GUEST: I remember it in the family house above the fireplace since I was a wee little lad.
And I'm pretty sure-- I don't know, but I'm pretty sure-- it came down from my, from my grandfather.
And I don't know where he found it.
APPRAISER: Where were they living, your grandparents?
GUEST: They were living down in the Virginia area.
My parents were in, uh, Albany area.
APPRAISER: So Walter Launt Palmer was born in 1854 and died in 1932.
And really spent most of his life and career in Albany, New York.
But his dad was a pretty accomplished sculptor, Erastus Palmer.
APPRAISER: So, growing up, he was surrounded by fellow artists, one of whom was Frederic Edwin Church, who was one of his first teachers.
APPRAISER: So imagine that.
I mean, he had sort of a head start.
And he did a lot of his formal training in Albany, but he also had a stint in Paris, and had a stint at a famous studio in New York City, the Tenth Street Studio.
APPRAISER: It was sort of a gathering place for innovative, avant-garde painters.
APPRAISER: When he was in Paris-- that's where Sargent, also, was studying, under their same mentor-- he became infatuated, like so many American artists, with the Impressionist painters.
APPRAISER: And Palmer went on to have a really lengthy, distinguished career, uh, working in that vein and exhibiting in the States.
This oil on canvas was probably executed in the early 1900s, 19-teens, maybe.
APPRAISER: As late as that.
Right during his most mature period and during the most successful part of his career.
It's a nice size for the artist.
He became so well-known for this subject, this atmospheric, luminous winter subject, that he was regarded as sort of the American painter of winter.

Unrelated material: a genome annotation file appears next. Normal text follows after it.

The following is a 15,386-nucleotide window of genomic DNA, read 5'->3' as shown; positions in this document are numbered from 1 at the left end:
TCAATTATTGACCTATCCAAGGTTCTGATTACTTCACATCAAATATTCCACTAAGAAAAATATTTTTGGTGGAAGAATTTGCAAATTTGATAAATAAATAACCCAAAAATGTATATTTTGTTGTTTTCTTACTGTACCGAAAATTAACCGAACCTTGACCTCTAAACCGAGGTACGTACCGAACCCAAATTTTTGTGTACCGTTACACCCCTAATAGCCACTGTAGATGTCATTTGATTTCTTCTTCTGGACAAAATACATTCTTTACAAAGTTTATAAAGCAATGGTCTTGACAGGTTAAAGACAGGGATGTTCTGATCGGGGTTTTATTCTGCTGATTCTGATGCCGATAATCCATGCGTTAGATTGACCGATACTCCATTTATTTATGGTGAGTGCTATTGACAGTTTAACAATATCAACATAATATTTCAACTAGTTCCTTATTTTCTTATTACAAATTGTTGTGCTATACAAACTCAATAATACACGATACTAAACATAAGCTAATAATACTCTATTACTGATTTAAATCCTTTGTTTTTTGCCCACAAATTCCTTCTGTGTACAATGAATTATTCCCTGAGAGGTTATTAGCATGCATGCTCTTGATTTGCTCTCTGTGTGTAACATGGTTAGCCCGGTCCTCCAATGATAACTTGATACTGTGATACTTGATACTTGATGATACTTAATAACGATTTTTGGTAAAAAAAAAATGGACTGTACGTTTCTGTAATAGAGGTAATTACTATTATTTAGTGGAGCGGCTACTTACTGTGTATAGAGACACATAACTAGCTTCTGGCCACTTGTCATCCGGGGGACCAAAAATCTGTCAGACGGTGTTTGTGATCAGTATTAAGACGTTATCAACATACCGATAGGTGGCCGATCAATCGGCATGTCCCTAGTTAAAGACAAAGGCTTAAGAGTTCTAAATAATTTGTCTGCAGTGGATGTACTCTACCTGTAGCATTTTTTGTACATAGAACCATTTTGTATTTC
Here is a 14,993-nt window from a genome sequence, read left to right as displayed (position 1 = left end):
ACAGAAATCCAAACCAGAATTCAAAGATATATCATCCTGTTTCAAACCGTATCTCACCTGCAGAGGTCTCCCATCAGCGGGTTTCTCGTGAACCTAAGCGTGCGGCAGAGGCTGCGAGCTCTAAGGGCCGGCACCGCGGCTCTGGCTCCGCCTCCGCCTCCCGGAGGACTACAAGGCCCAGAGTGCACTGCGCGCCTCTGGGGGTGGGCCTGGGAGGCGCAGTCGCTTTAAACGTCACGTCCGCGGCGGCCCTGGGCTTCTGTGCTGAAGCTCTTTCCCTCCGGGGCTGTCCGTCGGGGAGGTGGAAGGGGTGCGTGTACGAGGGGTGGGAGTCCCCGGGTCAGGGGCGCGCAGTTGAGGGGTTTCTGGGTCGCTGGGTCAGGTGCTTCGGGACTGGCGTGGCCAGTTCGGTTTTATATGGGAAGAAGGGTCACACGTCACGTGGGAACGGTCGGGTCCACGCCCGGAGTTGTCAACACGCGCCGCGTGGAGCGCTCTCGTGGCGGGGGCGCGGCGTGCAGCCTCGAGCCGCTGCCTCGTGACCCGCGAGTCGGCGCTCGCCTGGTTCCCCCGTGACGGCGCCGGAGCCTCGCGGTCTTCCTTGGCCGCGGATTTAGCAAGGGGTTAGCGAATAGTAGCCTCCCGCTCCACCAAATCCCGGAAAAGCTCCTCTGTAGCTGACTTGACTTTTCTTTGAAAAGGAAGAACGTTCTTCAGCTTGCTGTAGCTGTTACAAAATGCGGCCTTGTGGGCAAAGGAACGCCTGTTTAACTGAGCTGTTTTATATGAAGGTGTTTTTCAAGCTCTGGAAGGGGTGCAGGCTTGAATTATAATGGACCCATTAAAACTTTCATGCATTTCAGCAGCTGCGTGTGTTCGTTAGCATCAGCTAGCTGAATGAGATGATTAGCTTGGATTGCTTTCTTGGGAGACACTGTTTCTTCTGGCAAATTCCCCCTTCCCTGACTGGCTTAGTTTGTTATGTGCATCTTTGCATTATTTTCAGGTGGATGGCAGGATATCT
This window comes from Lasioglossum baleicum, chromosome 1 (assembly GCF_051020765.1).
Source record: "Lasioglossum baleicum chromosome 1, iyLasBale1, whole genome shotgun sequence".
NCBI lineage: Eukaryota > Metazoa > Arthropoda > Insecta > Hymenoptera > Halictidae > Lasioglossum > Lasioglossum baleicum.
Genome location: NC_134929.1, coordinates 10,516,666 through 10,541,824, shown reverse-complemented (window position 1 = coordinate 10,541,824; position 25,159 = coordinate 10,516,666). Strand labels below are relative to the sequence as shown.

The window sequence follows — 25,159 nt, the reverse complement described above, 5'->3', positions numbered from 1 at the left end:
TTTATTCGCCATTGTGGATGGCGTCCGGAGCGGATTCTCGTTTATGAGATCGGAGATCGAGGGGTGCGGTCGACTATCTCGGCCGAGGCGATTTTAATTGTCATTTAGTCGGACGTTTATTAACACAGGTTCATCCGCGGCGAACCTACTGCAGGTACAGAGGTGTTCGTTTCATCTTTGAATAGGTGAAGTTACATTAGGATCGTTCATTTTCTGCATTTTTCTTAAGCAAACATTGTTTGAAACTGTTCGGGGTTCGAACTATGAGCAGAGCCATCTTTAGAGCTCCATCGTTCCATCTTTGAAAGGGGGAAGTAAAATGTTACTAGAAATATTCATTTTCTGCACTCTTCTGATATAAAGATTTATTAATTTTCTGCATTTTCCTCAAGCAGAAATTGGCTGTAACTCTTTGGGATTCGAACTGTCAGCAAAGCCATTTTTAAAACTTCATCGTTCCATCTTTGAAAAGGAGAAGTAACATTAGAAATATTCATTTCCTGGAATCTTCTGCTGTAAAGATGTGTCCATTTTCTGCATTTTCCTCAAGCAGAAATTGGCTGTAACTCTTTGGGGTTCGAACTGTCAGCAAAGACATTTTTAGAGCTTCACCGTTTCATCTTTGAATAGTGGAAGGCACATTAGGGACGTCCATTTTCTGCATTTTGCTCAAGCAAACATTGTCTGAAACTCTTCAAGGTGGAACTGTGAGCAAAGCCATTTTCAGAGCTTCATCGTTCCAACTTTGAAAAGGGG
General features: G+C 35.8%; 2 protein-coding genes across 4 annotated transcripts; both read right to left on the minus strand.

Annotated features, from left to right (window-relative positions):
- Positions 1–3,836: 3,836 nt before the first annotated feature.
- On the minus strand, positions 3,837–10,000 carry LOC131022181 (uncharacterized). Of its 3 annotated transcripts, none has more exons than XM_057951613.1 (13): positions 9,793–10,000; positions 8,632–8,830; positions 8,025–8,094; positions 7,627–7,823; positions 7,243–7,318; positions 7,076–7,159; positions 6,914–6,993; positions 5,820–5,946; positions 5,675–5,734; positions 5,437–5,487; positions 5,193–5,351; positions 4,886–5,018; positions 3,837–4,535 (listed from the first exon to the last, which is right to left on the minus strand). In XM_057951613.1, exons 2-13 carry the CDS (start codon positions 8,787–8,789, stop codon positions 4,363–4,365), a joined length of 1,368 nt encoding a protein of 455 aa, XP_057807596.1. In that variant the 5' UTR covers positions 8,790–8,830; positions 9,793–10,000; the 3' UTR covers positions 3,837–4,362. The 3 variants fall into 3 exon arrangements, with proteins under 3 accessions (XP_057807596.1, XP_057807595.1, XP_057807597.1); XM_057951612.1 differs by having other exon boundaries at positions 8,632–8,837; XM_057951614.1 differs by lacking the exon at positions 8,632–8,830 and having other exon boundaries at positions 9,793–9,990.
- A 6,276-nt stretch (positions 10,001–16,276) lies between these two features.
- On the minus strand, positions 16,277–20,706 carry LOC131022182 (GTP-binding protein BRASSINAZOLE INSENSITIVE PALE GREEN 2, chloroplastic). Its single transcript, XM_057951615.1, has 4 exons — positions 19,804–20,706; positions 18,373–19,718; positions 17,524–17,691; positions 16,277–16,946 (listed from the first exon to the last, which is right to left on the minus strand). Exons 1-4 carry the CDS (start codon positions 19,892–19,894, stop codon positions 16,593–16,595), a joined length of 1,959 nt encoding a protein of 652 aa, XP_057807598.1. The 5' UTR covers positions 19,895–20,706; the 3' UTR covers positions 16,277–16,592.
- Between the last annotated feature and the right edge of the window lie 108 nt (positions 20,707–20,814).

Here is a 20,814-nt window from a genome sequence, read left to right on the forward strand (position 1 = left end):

Would he do it on site?
I mean, would he be out in the winter, in the snow, painting this?
APPRAISER: He painted it in his studio, primarily, though he did make many field sketches in preparation for his work.
Ah, I see.
APPRAISER: So I've got a few bones to pick with the, with the painting.
So the frame was replaced at some point, so it's a newer frame, and the plaque was probably switched over to this frame.
At one point in its lifetime, this oil was cleaned.
APPRAISER: And whoever stripped the varnish, cleaned the painting, and then subsequently re-varnished the painting, they were really aggressive.
It was over-cleaned.
APPRAISER: As it is, a reasonable auction estimate for this painting would be $20,000 to $30,000.
GUEST: Wow, that's great.
APPRAISER: Had it not been so aggressively cleaned, I think that a reasonable expectation would have been closer to $40,000 to $60,000.
GUEST: Wow-- no, that's, that's wonderful.
It's part of the family.